SINO-SIAMESE RELATIONSHIP FESTIVAL, January 20 – 22, 2012, 17.00 – 21.00 hrs at the Ayutthaya Tourism Centre (Old Provincial Hall)Ayutthaya provincial authorities have received exceptional cooperation and support from the People’s Republic of China Ministry of Culture in jointly staging a spectacular cultural showcase as part of the province’s Sino-Siamese Relationship Festival – a celebration of Chinese as well as Thai culture.

The cultural showcase sponsored by the Chinese state authorities will be presented by a cast of 180 performers from Inner Mongolia, the city of Xinji in Hebei province in northern China, Qinghai Tibetan (Qingzang) Plateau, and Kansu province.

This includes a performance by the Chinese National Orchestra, a live demonstration of kung fu martial arts and Chinese acrobatics. Visitors will be presented with an opportunity to taste a wide variety of Thai and Chinese delicacies and shop for products from the PRC such as fine Chinese silks and ceramic and porcelain products from Jiangxi province, the home of Chinese porcelain.

NAKHON RATCHASIMA (KORAT) CHINESE NEW YEAR FESTIVAL, January 20 – 25, 2012, at the Thao Suranaree Memorial Plaza, Suan Suranaree (Suranaree Park) Suan Anusornstan (Anusornstan Park) in Nakhon Ratchasima provincial centre and town (Amphoe Mueang)The 2012 Chinese New Year celebrations in Nakhon Ratchasima province, also known as Korat, are being staged under the theme “In Search of Chin Shi”. The cultural highlights being presented as part of the festivities pay tribute to the first great emperor of the Chin Dynasty, Chin Shih Huang-ti (also known as Qin Shi Huang or Qin Er Shi).

Festival activities will take place in several dedicated zones such as Chinatown, The Forbidden Palace on the Central Stage, cultural performances and Food Street with a multitude of shops and food stalls offering a great variety of delicious food.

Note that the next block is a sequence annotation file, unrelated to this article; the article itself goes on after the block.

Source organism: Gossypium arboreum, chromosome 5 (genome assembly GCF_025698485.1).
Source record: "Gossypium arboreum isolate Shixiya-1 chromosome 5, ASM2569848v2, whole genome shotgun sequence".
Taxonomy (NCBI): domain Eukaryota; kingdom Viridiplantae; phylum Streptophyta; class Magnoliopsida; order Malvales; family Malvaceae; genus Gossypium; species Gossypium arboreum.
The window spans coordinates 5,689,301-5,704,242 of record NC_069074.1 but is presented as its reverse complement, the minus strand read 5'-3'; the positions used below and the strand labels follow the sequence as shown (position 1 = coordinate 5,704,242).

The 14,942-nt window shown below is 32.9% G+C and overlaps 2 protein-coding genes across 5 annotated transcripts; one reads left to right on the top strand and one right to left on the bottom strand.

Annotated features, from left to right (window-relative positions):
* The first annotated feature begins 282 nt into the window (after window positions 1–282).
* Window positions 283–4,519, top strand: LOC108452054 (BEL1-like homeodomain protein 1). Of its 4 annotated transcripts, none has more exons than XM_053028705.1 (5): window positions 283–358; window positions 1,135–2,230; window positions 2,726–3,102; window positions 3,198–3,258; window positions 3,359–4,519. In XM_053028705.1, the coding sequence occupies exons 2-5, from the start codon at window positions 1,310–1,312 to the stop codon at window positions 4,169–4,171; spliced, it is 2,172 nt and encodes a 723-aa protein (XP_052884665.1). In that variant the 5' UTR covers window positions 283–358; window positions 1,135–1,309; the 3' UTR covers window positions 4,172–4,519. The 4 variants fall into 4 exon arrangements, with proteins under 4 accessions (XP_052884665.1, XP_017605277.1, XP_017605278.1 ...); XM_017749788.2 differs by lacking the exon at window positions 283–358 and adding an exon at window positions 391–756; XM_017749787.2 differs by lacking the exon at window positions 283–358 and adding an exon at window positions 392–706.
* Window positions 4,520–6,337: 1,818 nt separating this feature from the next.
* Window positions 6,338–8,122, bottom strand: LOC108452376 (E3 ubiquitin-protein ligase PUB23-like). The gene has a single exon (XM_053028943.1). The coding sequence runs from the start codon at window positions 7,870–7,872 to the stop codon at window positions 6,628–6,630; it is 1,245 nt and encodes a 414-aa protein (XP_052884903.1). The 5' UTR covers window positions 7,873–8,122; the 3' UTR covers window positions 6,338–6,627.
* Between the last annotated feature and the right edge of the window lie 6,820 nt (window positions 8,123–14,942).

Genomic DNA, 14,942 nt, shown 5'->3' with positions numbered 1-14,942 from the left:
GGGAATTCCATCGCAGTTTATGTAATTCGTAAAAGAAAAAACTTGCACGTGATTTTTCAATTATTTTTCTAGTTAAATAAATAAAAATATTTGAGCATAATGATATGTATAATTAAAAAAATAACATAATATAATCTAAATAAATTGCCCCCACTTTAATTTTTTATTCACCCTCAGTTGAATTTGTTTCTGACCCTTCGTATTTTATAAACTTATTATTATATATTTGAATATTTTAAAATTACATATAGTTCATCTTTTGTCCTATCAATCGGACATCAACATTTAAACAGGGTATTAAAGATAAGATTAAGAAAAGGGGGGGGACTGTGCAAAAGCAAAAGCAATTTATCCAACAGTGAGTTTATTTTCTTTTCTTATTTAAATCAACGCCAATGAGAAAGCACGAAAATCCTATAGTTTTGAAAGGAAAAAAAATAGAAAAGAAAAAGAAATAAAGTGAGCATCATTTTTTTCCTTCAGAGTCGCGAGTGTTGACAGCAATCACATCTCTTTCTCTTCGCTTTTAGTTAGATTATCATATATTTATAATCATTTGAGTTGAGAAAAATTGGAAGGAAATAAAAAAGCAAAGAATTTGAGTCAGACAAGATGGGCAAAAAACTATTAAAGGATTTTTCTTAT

HAT YAI CHINESE NEW YEAR FESTIVAL, January 21 – 25, 2012, at Srinakhorn Foundation School, Songkhla province.The festive highlights include 1) a ceremony hosted in honour of His Majesty the King, 2) Chinese acrobatic show from Kansu province, the People’s Republic of China, 3) a spectacular fireworks and light-and-sound show with colourful bursts of fireworks taking the shape of waterfalls, silver dragon and golden dragon, 3) Silver dragon, Golden dragon and Lion Dance show from Nakhon Sawan province, 4) concert by Chinese singers and Nadech and Yaya – both popular local artists representing Thai TV Channel 3, 5) Miss Hatyai Chinese 2012 contest and China Doll 2012 contest, 6) international karaoke singing contest, and 7) local residents and visitors are invited to take part in merit-making activities and pay homage to nine sacred gods in accordance with Chinese customs and traditions.
RATCHABURI CHINESE NEW YEAR FESTIVAL, January 22 – 26, 2012, in front of the Ratchaburi National MuseumThe highlight will be a demonstration of Kung fu martial arts from Beijing, PRC. The Ratchaburi Chinatown Procession, water screen and fireworks display and Young Mr & Miss Chinatown contest and Mr and Miss Chinatown contest will be held on January 24 – 26.